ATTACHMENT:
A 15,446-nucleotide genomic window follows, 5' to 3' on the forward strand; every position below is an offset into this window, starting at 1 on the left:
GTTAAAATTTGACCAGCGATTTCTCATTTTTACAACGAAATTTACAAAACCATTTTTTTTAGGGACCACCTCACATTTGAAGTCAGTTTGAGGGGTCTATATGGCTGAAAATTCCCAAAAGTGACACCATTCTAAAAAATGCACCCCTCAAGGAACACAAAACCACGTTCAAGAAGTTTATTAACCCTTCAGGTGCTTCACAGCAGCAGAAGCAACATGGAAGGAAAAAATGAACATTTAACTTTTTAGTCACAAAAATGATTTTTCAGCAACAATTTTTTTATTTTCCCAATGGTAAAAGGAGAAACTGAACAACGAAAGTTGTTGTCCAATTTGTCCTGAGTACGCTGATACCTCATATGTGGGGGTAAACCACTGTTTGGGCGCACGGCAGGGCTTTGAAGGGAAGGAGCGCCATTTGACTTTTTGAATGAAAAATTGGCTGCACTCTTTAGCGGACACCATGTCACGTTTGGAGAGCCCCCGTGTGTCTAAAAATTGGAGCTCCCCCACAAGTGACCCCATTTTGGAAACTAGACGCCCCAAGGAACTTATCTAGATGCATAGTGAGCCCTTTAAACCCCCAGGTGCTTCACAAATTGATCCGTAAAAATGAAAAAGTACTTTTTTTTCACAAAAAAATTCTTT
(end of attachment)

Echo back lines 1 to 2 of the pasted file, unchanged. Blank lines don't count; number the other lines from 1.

A 15,446-nucleotide genomic window follows, 5' to 3' on the forward strand; every position below is an offset into this window, starting at 1 on the left:
GTTAAAATTTGACCAGCGATTTCTCATTTTTACAACGAAATTTACAAAACCATTTTTTTTAGGGACCACCTCACATTTGAAGTCAGTTTGAGGGGTCTATATGGCTGAAAATTCCCAAAAGTGACACCATTCTAAAAAATGCACCCCTCAAGGAACACAAAACCACGTTCAAGAAGTTTATTAACCCTTCAGGTGCTTCACAGCAGCAGAAGCAACATGGAAGGAAAAAATGAACATTTAACTTTTTAGTCACAAAAATGATTTTTCAGCAACAATTTTTTTATTTTCCCAATGGTAAAAGGAGAAACTGAACAACGAAAGTTGTTGTCCAATTTGTCCTGAGTACGCTGATACCTCATATGTGGGGGTAAACCACTGTTTGGGCGCACGGCAGGGCTTTGAAGGGAAGGAGCGCCATTTGACTTTTTGAATGAAAAATTGGCTGCACTCTTTAGCGGACACCATGTCACGTTTGGAGAGCCCCCGTGTGTCTAAAAATTGGAGCTCCCCCACAAGTGACCCCATTTTGGAAACTAGACGCCCCAAGGAACTTATCTAGATGCATAGTGAGCCCTTTAAACCCCCAGGTGCTTCACAAATTGATCCGTAAAAATGAAAAAGTACTTTTTTTTCACAAAAAAATTCTTT